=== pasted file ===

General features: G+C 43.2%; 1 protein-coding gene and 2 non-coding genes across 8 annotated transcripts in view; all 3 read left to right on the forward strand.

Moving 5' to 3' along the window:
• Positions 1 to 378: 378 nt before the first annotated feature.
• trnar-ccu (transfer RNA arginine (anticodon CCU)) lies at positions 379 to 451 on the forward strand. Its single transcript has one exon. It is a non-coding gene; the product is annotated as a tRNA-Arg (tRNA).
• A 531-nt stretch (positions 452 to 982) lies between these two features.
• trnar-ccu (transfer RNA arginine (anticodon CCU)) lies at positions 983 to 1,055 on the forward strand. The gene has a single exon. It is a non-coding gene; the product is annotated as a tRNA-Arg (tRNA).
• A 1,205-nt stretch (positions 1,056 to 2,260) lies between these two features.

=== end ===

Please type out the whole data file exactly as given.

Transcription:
General features: G+C 43.2%; 1 protein-coding gene and 2 non-coding genes across 8 annotated transcripts in view; all 3 read left to right on the forward strand.

Moving 5' to 3' along the window:
• Positions 1 to 378: 378 nt before the first annotated feature.
• trnar-ccu (transfer RNA arginine (anticodon CCU)) lies at positions 379 to 451 on the forward strand. Its single transcript has one exon. It is a non-coding gene; the product is annotated as a tRNA-Arg (tRNA).
• A 531-nt stretch (positions 452 to 982) lies between these two features.
• trnar-ccu (transfer RNA arginine (anticodon CCU)) lies at positions 983 to 1,055 on the forward strand. The gene has a single exon. It is a non-coding gene; the product is annotated as a tRNA-Arg (tRNA).
• A 1,205-nt stretch (positions 1,056 to 2,260) lies between these two features.